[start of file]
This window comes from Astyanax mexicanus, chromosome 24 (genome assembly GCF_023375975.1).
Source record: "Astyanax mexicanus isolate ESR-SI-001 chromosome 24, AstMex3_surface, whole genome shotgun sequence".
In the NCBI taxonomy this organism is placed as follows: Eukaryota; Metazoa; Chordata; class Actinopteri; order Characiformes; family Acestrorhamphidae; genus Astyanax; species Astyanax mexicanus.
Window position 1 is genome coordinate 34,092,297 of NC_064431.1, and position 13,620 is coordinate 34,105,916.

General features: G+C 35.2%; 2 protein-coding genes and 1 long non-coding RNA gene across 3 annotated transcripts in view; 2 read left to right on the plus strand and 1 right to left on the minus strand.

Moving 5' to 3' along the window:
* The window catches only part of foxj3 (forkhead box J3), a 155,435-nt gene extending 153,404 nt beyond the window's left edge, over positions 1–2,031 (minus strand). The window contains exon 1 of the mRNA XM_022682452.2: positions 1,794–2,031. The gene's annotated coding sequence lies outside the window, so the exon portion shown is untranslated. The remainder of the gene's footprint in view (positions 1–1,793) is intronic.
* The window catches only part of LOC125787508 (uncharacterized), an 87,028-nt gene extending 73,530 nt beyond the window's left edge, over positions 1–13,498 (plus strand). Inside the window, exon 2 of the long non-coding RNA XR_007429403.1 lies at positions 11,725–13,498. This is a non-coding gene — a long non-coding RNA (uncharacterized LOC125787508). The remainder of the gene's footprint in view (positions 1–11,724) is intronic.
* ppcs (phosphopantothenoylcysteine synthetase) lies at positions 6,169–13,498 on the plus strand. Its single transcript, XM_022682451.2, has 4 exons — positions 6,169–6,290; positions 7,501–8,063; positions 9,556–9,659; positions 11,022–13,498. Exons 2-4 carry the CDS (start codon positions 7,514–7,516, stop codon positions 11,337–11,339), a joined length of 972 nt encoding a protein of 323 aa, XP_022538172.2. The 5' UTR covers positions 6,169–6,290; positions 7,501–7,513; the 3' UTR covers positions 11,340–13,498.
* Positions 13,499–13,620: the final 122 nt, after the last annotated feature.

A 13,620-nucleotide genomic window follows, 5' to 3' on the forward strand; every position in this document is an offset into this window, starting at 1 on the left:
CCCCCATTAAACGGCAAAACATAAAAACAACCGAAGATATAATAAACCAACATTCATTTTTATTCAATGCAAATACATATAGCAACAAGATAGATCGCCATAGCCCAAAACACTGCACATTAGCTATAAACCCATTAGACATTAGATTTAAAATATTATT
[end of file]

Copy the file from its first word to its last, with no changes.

This window comes from Astyanax mexicanus, chromosome 24 (genome assembly GCF_023375975.1).
Source record: "Astyanax mexicanus isolate ESR-SI-001 chromosome 24, AstMex3_surface, whole genome shotgun sequence".
In the NCBI taxonomy this organism is placed as follows: Eukaryota; Metazoa; Chordata; class Actinopteri; order Characiformes; family Acestrorhamphidae; genus Astyanax; species Astyanax mexicanus.
Window position 1 is genome coordinate 34,092,297 of NC_064431.1, and position 13,620 is coordinate 34,105,916.

General features: G+C 35.2%; 2 protein-coding genes and 1 long non-coding RNA gene across 3 annotated transcripts in view; 2 read left to right on the plus strand and 1 right to left on the minus strand.

Moving 5' to 3' along the window:
* The window catches only part of foxj3 (forkhead box J3), a 155,435-nt gene extending 153,404 nt beyond the window's left edge, over positions 1–2,031 (minus strand). The window contains exon 1 of the mRNA XM_022682452.2: positions 1,794–2,031. The gene's annotated coding sequence lies outside the window, so the exon portion shown is untranslated. The remainder of the gene's footprint in view (positions 1–1,793) is intronic.
* The window catches only part of LOC125787508 (uncharacterized), an 87,028-nt gene extending 73,530 nt beyond the window's left edge, over positions 1–13,498 (plus strand). Inside the window, exon 2 of the long non-coding RNA XR_007429403.1 lies at positions 11,725–13,498. This is a non-coding gene — a long non-coding RNA (uncharacterized LOC125787508). The remainder of the gene's footprint in view (positions 1–11,724) is intronic.
* ppcs (phosphopantothenoylcysteine synthetase) lies at positions 6,169–13,498 on the plus strand. Its single transcript, XM_022682451.2, has 4 exons — positions 6,169–6,290; positions 7,501–8,063; positions 9,556–9,659; positions 11,022–13,498. Exons 2-4 carry the CDS (start codon positions 7,514–7,516, stop codon positions 11,337–11,339), a joined length of 972 nt encoding a protein of 323 aa, XP_022538172.2. The 5' UTR covers positions 6,169–6,290; positions 7,501–7,513; the 3' UTR covers positions 11,340–13,498.
* Positions 13,499–13,620: the final 122 nt, after the last annotated feature.

A 13,620-nucleotide genomic window follows, 5' to 3' on the forward strand; every position in this document is an offset into this window, starting at 1 on the left:
CCCCCATTAAACGGCAAAACATAAAAACAACCGAAGATATAATAAACCAACATTCATTTTTATTCAATGCAAATACATATAGCAACAAGATAGATCGCCATAGCCCAAAACACTGCACATTAGCTATAAACCCATTAGACATTAGATTTAAAATATTATT